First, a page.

Never before have so many new words entered the English lexicon at such rapid speed.
Inspired largely by the never-ending proliferation of technology in our lives and a rash of national political and social movements, we now have “political words of the year,” “digital words of the year,” and even “WTF words of the year.” New words in 2018 included “mansplainer,” with a likely 2019 addition being “complexifier” (courtesy of Amazon founder Jeff Bezos’ complex love life and business holdings).
According to the Global Language Monitor, a new English-language word is created every 98 minutes, or about 5,366 a year. Linguistic-loving organizations such as Merriam-Webster and the American Dialect Society have made a publicity-generating cottage industry out of publicizing, ranking and legitimizing the continuous stream of new words. And then there’s the old words that have gotten new meanings. Think “cloud,” “handle” “troll,” “dumpster fire,” “rogue” and “lodestar.”
But in 25 years of coaching everyone from C-suite executives to assistant associates, I’ve learned that there’s one word that’s universally detested at worst, tolerated at best—but never seems to be replaced. “Boss.” It’s a word that just won’t die, despite widespread aversion to it, and its little-known, particularly repugnant pedagogy.
Boss is an English bastardization of the Dutch word “baas,” which roughly means “master.” It emerged as a less-offensive alternative in the time of slavery, according to 1872’s Americanisms: The English of the New World.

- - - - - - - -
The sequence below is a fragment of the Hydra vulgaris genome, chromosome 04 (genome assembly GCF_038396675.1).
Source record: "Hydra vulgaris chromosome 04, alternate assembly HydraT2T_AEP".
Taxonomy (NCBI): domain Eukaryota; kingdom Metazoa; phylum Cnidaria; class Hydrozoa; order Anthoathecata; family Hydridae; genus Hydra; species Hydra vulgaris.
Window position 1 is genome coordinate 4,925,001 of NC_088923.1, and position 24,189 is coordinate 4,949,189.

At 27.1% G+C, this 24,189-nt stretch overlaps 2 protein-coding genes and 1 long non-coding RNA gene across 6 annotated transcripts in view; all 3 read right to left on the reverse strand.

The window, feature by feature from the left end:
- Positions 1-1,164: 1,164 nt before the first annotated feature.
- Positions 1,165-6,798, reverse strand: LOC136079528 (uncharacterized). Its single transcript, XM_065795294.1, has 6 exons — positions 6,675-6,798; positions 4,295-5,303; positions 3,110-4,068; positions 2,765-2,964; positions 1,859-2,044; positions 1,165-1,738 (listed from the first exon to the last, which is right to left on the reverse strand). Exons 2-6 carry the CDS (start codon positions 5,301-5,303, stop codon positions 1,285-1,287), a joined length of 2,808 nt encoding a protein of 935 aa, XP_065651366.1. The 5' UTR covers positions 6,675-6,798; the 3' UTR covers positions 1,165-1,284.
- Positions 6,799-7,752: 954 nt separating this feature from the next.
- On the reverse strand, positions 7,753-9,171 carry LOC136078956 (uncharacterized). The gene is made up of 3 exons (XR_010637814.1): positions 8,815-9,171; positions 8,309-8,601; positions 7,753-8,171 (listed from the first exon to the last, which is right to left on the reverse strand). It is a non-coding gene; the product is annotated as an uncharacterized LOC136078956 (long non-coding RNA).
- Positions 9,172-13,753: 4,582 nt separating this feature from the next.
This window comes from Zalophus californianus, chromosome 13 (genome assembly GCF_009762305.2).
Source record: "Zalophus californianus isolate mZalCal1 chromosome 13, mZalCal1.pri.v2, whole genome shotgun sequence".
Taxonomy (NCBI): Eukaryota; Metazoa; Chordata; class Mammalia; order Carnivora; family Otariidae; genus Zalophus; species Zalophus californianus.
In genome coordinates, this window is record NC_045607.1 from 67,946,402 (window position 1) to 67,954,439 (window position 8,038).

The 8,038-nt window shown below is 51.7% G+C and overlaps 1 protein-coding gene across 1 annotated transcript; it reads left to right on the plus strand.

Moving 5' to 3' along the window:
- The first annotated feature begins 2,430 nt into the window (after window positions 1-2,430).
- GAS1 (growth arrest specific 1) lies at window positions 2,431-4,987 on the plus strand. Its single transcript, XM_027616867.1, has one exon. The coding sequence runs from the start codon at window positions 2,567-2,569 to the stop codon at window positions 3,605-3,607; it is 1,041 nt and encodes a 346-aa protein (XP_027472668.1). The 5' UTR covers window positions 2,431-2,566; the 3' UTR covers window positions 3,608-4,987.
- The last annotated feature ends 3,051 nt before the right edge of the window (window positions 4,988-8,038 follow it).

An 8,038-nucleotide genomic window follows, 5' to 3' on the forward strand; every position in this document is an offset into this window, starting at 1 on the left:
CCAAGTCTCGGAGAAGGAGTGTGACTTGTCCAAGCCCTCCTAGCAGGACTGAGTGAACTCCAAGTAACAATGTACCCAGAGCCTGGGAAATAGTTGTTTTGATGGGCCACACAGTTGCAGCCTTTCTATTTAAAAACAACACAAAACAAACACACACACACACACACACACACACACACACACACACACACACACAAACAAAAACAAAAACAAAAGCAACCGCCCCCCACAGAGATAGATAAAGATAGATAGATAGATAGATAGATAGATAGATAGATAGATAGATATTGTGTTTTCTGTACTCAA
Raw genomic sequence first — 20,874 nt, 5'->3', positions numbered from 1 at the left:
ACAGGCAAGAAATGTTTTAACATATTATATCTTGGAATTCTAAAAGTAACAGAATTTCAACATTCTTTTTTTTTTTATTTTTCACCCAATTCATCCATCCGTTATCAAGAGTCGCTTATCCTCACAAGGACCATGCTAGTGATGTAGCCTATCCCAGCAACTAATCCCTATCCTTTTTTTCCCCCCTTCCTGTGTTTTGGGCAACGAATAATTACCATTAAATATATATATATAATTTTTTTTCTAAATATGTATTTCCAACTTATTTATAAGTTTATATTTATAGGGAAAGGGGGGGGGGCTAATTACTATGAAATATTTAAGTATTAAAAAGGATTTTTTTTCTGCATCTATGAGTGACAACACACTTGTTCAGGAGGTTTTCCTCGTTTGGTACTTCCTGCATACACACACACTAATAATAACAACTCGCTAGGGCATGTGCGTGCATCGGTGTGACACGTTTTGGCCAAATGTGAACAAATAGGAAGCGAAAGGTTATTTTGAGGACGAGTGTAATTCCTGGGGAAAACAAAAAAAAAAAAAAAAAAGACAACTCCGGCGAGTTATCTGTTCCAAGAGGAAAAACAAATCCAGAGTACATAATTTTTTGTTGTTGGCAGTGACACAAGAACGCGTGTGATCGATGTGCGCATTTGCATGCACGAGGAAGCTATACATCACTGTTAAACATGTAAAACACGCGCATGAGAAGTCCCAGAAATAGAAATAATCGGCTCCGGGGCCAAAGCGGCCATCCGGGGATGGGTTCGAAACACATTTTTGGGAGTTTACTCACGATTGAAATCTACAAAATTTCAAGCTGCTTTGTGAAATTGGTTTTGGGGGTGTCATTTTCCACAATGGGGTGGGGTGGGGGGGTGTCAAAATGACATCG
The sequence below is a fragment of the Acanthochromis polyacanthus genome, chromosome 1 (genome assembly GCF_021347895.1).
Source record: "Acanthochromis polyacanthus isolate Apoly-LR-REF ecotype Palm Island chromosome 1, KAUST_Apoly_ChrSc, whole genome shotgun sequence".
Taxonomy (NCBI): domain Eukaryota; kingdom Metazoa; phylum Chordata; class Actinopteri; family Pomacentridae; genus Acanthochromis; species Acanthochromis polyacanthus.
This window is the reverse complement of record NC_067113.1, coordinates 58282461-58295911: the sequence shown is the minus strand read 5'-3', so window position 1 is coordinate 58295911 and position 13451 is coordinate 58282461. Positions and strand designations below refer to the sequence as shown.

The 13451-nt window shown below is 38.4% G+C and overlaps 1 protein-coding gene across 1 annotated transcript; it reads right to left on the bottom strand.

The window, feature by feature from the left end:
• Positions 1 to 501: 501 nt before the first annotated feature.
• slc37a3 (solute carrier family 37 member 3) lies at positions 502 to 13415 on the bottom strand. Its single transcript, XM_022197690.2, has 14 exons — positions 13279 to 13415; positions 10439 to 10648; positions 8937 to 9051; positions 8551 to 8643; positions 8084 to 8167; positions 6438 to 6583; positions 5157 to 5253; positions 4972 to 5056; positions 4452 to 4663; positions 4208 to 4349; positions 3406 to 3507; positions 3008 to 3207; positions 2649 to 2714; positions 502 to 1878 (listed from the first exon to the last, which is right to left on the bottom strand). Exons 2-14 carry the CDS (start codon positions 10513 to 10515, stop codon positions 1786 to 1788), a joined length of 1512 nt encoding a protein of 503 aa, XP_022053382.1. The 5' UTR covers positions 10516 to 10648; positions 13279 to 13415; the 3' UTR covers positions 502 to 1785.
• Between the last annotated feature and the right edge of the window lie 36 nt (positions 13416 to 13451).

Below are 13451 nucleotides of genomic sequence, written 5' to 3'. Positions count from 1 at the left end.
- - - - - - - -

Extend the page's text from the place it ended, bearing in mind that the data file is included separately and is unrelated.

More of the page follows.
In more contemporary times, boss “became a convenient moniker for the rising capitalistic equivalent of the corporate figurehead,” according to U.S. author, photographer and self-declared “guerrilla historian” Jonathan Haeber. Nonetheless, such phrases as “my boss is a slave driver” endured. In too many circles, over too many years, employees of all ranks disdained the word. It has a blunt, boorish sound that doesn’t inspire worker bees to “lean in.” Complexifying the situation is the often-byzantine structure of today’s matrixed workplaces.
So, I propose a replacement for “boss”: LINC™, which stands for “leader in charge.” Whether someone is an executive vice president reporting to the CEO, or a junior coordinator reporting to a senior specialist on a one-time project, LINC covers it. It’s more lilting and approachable than its inelegant-sounding predecessor. Besides, “leader in charge” actually means something, and is free of the baggage of one of the country’s most reprehensible chapters. LINC also should work equally well in left-brain-driven, computer science and engineering companies that have never heard an acronym they didn’t like, and in right-brain-dominant, creative design labs and think tanks.
Don’t think it quite hits the mark? I’m open to suggestions. But on the day we’re supposed to honor the top honcho in the office, I’m sure there’s a groundswell for star-sixing “boss.
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